Workers Warned About Heat Stress

The Washington state Department of Labor & Industries noted that roofing, highway construction, and agricultural work are some occupations in the state with workers particularly vulnerable to heat-related illnesses when temperatures rise.

Hot weather in the U.S. northwest is causing agencies that include the Washington state Department of Labor & Industries to urge employers and workers to take precautions to prevent heat-related illness. Workers are being warned they may experience heat cramps, heat rash, heat exhaustion, fainting, nausea, and other symptoms from exposure to extreme heat, and that heat-related illness can rapidly escalate to heat stroke, which can be fatal.

L&I noted that roofing, highway construction, and agricultural work are some occupations in the state with workers particularly vulnerable to heat-related illnesses when temperatures rise. It asks those working outdoors in hot weather to follow these five tips:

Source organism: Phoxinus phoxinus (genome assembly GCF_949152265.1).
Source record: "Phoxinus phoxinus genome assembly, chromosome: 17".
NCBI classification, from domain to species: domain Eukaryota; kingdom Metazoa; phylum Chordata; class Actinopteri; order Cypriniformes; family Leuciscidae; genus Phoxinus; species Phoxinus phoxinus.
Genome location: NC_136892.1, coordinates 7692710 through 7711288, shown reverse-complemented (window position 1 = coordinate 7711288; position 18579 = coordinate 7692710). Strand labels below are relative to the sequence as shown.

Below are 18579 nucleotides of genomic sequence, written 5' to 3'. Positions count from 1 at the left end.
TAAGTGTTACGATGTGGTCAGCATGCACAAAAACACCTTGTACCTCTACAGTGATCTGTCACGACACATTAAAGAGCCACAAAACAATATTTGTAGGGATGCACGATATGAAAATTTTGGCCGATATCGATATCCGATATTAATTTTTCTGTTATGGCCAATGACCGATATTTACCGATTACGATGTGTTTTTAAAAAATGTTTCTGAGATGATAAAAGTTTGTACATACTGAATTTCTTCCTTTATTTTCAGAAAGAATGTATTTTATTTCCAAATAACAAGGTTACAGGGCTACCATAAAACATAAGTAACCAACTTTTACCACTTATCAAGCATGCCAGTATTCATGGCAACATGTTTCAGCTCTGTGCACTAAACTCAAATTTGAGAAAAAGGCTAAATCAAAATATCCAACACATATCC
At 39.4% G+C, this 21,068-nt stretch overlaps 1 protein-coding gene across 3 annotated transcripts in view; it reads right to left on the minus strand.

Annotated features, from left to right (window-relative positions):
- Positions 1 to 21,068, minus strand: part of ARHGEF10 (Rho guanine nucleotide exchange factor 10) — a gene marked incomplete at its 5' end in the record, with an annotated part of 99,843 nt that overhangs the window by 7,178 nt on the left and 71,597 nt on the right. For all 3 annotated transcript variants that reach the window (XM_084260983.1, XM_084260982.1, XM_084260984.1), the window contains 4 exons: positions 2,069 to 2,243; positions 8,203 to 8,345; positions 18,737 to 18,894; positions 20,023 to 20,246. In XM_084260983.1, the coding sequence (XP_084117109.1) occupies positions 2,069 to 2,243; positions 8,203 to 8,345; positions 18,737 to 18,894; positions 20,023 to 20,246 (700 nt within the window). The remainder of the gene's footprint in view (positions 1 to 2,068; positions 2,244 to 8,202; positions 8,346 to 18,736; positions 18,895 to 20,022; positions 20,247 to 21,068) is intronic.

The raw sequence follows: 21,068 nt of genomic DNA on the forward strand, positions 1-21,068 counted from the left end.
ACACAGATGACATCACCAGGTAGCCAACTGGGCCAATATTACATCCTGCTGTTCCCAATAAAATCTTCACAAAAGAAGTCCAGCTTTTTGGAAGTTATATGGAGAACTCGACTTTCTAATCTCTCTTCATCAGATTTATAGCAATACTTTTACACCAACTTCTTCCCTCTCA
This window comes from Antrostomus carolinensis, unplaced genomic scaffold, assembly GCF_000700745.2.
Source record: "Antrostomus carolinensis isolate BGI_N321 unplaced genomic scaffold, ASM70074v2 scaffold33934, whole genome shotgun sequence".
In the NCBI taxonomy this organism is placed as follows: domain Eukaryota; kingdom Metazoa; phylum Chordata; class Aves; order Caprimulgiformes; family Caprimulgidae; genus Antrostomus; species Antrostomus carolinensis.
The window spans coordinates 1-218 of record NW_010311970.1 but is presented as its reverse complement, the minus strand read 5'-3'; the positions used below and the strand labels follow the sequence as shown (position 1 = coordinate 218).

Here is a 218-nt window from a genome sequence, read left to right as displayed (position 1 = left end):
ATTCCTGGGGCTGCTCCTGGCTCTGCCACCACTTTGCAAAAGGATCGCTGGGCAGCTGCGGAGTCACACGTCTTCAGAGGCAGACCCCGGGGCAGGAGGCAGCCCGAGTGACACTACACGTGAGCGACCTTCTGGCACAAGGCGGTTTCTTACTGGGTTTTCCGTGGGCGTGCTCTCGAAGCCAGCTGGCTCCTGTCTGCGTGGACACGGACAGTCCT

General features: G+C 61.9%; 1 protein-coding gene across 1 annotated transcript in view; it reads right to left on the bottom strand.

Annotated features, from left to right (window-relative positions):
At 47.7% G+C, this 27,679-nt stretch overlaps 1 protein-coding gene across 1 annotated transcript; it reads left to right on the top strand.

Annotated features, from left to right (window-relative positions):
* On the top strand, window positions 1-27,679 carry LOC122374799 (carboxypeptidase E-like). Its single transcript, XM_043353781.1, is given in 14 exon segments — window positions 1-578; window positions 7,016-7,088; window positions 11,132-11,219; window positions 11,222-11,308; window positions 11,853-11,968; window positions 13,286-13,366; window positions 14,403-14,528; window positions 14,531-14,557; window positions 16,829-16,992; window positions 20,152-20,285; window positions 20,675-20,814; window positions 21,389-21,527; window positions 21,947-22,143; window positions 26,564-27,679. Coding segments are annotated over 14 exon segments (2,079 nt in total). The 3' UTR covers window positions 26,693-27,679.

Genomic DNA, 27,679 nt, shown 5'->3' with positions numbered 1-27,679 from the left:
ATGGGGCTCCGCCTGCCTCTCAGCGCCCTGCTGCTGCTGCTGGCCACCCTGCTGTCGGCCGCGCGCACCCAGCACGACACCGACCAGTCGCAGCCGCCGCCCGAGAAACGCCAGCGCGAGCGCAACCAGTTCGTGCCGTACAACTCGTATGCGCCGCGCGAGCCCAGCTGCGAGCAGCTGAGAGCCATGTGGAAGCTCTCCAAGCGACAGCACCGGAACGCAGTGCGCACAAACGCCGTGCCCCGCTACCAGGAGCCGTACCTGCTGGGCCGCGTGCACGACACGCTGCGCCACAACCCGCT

• Drink a lot of water. Start work well hydrated and try to drink a cup every 15 minutes.
  • Keep an eye on your co-workers. Watch those working around you for signs of heat-related illness, including headaches, dizziness, or nausea.
  • Don't overdo it. Pace your work and take scheduled breaks in the shade.
  • Wear lightweight clothing and remove protective gear when it's safe to do so.
  • Limit caffeine and avoid heavy meals.

Employers with workers who work outdoors must train both employees and supervisors to recognize the symptoms of heat-related illness and the steps to take if someone shows symptoms, according to the agency, and employers also must provide plenty of water for workers, respond appropriately to any employee with symptoms of illness, and include heat-related-illness hazards in their accident prevention program.

For more information, visit Lni.wa.gov/Safety/Topics/AtoZ/heatstress.

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OH&S Digital Edition

  • OHS Magazine Digital Edition - January 2019

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